Celiac Disease: Why Consult a Dietitian?

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For individuals with celiac disease, seeking guidance from a nutritionist can be crucial in managing the condition effectively while enhancing their overall quality of life. This article delves into the reasons why professional nutritional support is necessary, including optimizing screening tests, ensuring adherence to a gluten-free diet, improving nutritional quality, and preventing dietary deficiencies.

1. Ensuring Sufficient Gluten Consumption Before Screening

The literature is still uncertain regarding the exact protocol to decrease false negatives while maintaining a good quality of life for patients. Premature removal of gluten from the diet can result in a false negative due to the normalization of antibody levels (anti-transglutaminase or anti-tTG) caused by the decrease in inflammatory status resulting from gluten withdrawal. Although consuming 10g of gluten per day for 4 to 8 weeks has long been recommended (1), a recent study reports that ingesting 2 to 3g of gluten (equivalent to 1 to 2 slices of bread) per day for 2 weeks is sufficient to induce changes in the intestinal mucosa (2). Consuming 2 slices of bread per day for 6 to 8 weeks before screening tests is thus a reasonable approach, as recommended by Celiac Quebec (3). If this quantity causes too much discomfort for your patient, consuming half a slice of bread per day for 3 months may be suggested, as recommended by the Celiac Disease Center at the University of Chicago (4).

A nutritionist can guide your patient through the best approach to reintroduce gluten before a screening test to avoid false negatives and delay medical intervention.

2. Ensuring Adherence to the Gluten-Free Diet

According to a Canadian study, 50% of patients with celiac disease struggle to recognize gluten-containing foods (5). Considering that strict elimination of gluten from the diet is the only available treatment for celiac disease (1), it is crucial to have a good understanding of these foods. Moreover, many individuals struggle with reading nutrition labels, eating out, or making appropriate choices at restaurants (5), which can lead to poor adherence to the diet, as well as frustration and anxiety.

A nutritionist can help your patient identify foods to avoid, teach methods of preparing gluten-free grains (such as millet, quinoa, or buckwheat), and guide them towards nutritionally valuable gluten-free products. They can also teach them how to create a safe kitchen environment to prevent cross-contamination and provide guidance on finding safe restaurants that can offer gluten-free meals, ensuring a comfortable lifestyle.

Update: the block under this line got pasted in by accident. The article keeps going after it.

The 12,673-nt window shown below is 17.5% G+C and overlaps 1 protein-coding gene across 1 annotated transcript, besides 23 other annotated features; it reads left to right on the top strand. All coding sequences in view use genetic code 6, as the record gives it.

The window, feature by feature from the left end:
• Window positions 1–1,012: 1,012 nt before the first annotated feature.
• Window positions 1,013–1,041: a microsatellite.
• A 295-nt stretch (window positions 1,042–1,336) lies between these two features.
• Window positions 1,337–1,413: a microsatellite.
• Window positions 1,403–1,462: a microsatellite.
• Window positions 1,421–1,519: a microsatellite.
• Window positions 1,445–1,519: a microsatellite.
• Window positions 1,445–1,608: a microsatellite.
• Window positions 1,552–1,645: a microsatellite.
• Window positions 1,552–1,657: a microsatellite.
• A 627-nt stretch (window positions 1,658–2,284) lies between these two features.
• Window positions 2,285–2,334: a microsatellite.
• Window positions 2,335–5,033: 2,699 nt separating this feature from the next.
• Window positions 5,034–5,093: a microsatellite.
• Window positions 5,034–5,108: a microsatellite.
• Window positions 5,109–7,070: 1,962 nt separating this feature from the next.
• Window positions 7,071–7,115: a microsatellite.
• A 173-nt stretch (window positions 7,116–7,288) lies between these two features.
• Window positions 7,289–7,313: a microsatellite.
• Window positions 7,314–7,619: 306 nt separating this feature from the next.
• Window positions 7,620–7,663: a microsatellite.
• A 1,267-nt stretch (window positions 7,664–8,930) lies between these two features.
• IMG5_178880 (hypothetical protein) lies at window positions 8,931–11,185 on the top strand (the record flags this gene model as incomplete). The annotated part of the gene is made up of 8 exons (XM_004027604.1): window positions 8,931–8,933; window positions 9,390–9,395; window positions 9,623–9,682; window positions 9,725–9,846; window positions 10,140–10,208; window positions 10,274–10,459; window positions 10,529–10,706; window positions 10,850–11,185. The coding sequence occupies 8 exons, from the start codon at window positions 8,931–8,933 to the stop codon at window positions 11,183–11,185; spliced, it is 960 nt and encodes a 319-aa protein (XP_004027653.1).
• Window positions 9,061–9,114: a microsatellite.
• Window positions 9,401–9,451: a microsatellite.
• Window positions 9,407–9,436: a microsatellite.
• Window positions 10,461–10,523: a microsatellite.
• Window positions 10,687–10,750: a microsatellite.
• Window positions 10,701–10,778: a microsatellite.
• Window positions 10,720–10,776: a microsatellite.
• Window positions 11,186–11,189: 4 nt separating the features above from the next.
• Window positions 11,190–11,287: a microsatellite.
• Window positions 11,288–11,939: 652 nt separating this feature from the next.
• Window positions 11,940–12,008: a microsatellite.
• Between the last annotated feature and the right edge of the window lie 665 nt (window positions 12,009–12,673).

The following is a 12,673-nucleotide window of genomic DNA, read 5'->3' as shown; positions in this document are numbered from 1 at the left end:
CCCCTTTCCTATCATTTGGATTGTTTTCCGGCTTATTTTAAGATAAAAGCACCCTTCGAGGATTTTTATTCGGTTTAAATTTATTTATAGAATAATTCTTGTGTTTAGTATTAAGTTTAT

3. Optimizing Nutritional Quality

Gluten-free products are generally higher in fat and salt and lower in protein and fiber (6). This can lead to a higher fat intake and lower fiber intake (6,7).

A nutritionist can help your patients optimize nutritional quality by finding suitable substitutes for wheat products and gluten-free recipes, which can reduce fatigue and improve overall health.

4. Preventing Nutritional Deficiencies

The inflammatory state associated with celiac disease, combined with the lack of dietary diversity resulting from a restrictive gluten-free diet, can lead to nutritional deficiencies (8), including:

  • Iron: Iron-deficiency anemia affects up to 46% of individuals with celiac disease (9). It can develop even with adequate iron intake due to malabsorption. 
  • Calcium and Vitamin D: Concomitant lactose intolerance is common (10), putting celiac patients at risk of osteoporosis, osteopenia, and bone fractures (11). 
  • Folate and Vitamin B12: Caused by malabsorption related to the inflammatory state during poor disease control and/or inadequate intake (12). 
  • Fiber (6): If there is a limited intake of whole grains, vegetables, fruits, legumes, nuts, and seeds.
  • Magnesium (8): Almost 20% of untreated celiac patients may have a deficiency in this mineral (13). This is partly due to the low concentration of magnesium in gluten-free cereals (13).

A nutritionist can help your patients identify and address nutritional deficiencies and provide guidance on supplementation when necessary.

For all these reasons, a nutritionist from TeamNutrition is an invaluable ally in ensuring proper disease control while promoting a good quality of life, always with a focus on enjoyment.


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Registered Dietitian Nutritionist